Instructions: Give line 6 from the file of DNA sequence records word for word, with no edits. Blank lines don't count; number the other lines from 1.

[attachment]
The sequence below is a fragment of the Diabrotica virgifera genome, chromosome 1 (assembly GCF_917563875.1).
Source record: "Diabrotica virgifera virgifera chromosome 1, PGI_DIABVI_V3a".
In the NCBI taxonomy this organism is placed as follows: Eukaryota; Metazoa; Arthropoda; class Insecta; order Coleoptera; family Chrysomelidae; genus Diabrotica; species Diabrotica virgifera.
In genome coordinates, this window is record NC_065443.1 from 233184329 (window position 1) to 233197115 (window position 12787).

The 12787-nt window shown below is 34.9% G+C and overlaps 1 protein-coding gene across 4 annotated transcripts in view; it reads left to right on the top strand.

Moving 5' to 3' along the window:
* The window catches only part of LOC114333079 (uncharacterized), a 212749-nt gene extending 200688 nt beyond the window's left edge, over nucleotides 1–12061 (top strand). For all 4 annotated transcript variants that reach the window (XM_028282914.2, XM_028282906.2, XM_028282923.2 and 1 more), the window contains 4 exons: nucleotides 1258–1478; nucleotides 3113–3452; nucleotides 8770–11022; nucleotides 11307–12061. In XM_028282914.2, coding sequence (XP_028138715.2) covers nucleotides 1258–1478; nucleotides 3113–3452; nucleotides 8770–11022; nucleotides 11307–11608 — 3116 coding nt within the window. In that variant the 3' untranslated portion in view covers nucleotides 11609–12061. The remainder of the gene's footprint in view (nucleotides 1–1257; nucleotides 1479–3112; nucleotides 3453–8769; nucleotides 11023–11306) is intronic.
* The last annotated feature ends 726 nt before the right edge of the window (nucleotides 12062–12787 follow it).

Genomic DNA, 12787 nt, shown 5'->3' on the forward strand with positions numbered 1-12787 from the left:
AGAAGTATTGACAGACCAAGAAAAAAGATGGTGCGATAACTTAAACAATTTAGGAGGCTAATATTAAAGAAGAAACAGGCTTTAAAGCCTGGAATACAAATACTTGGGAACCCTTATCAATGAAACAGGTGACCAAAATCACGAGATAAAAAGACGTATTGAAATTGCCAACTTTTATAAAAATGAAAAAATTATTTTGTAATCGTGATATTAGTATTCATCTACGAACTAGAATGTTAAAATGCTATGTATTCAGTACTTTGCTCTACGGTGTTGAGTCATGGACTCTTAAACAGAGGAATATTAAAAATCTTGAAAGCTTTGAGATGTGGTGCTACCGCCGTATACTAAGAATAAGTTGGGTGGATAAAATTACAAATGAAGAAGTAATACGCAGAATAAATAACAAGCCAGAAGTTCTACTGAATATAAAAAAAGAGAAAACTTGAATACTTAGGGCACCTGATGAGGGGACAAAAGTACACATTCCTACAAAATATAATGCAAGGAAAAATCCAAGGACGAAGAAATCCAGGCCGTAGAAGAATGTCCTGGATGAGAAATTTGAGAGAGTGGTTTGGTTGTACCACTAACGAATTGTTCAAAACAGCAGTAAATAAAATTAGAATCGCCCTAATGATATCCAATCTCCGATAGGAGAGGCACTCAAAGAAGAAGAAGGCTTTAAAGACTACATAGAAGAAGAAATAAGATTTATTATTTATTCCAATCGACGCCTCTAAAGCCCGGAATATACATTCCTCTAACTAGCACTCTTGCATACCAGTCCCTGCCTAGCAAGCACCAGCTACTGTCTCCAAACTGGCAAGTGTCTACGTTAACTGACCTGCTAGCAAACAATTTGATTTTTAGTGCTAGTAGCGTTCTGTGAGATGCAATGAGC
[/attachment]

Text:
Moving 5' to 3' along the window: